Aging causes changes in the heart and circulatory system. As you age, your heart may not be able to beat as fast during times of physical activity or stress as it did when you are younger.

Your resting heart rate, however, should not change significantly with normal aging.

What is a Dangerous Heart Rate?

There are two types of dangerous heart rates:

  • Too high – Called tachycardia, it’s a heart rate consistently above 100 beats per minute.
  • Too low – Called bradycardia, it’s a heart rate below 60 beats per minute (when you’re not an athlete).

If your heart rate is too high or too low and/or you are also experiencing shortness of breath, make an appointment with your health care provider.

Irregular Heart Rate Causes

The most common cause of arrhythmia or irregular heart rate is atrial fibrillation, which can cause a fast heart rate.

Other factors may contribute to an abnormally high heart rate, including:

  • Age – Your heart rate will increase as you age.
  • Medications – Some medications block adrenaline, slowing your heart rate.
  • Fitness level – The more physically active you are the better your heart’s fitness and the lower your heart rate.
  • Stress level – Being stressed can lead to a higher heart rate.
  • Body mass – Being overweight or obese can lead to a higher heart rate.
  • Body position – Standing up may result in a higher heart rate than lying down.

How to Lower Resting Heart Rate

If you are having an episode of elevated heart rate, try the Valsalva maneuver, a simple trick to relax your heart:

  • Hold your nose tightly and breathe out forcefully through your mouth as if stifling a sneeze or blowing up a tight balloon.
  • At the same time, bear down as if you’re having a bowel movement.

This quick, full-body strain can trigger your heart to go back to a normal rhythm.

Generally, a lower resting heart rate indicates that your heart is functioning efficiently. The ability of the heart to return to a resting heart rate quickly after exercise is an indicator of good cardiovascular fitness.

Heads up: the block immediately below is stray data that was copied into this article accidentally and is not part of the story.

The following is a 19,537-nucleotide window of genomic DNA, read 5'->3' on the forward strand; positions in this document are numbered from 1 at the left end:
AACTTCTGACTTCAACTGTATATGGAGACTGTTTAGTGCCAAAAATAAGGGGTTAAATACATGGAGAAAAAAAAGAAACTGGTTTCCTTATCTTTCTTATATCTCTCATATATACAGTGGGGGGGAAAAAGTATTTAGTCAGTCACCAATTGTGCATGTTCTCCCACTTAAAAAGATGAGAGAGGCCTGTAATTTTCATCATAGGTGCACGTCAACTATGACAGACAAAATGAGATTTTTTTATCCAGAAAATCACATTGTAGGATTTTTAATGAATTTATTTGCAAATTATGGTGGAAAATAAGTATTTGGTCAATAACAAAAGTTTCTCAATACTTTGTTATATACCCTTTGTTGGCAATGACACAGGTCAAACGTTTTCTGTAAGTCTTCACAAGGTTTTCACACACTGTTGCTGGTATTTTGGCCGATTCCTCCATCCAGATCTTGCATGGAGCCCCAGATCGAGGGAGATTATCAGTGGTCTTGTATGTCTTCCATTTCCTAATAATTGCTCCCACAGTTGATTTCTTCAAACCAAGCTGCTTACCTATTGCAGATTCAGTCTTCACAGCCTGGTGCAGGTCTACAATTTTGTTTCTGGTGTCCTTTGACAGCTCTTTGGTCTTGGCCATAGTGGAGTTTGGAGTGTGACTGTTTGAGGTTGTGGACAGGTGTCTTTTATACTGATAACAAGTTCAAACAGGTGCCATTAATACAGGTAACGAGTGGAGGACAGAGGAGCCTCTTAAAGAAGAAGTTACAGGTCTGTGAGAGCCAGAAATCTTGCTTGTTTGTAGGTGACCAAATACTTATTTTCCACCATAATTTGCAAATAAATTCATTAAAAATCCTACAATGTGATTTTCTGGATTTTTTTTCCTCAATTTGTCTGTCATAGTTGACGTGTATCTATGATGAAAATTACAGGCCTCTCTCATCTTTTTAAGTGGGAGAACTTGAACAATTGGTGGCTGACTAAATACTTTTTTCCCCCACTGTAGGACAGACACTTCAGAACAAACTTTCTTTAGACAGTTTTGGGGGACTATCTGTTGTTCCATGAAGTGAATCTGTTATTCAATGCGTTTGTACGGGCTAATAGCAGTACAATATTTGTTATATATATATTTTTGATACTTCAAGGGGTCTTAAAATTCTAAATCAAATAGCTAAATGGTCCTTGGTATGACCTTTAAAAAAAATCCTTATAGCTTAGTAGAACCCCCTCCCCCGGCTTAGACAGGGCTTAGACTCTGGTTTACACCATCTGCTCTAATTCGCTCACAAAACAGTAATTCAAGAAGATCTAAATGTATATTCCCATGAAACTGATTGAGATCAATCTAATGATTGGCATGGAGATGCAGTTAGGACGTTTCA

If your resting heart rate changes drastically or you have a consistently elevated heart rate, talk to your provider. A higher resting heart rate can be a sign of a heart problem. If you are an adult with a resting heart rate between 80 to 100 BPM, you might be at risk.

Keeping track of your heart rate can help you improve your overall health and adjust your exercise routine to stay healthy.

Want to learn more about your heart? Visit the UPMC Heart and Vascular Institute online.

Editor's Note: This article was originally published on , and was last reviewed on .

About Heart and Vascular Institute

The UPMC Heart and Vascular Institute has long been a leader in cardiovascular care, with a rich history in clinical research and innovation. As one of the first heart transplant centers in the country and as the developer of one of the first heart-assist devices, UPMC has contributed to advancing the field of cardiovascular medicine. We strive to provide the most advanced, cutting-edge care for our patients, treating both common and complex conditions. We also offer services that seek to improve the health of our communities, including heart screenings, free clinics, and heart health education. Find an expert near you.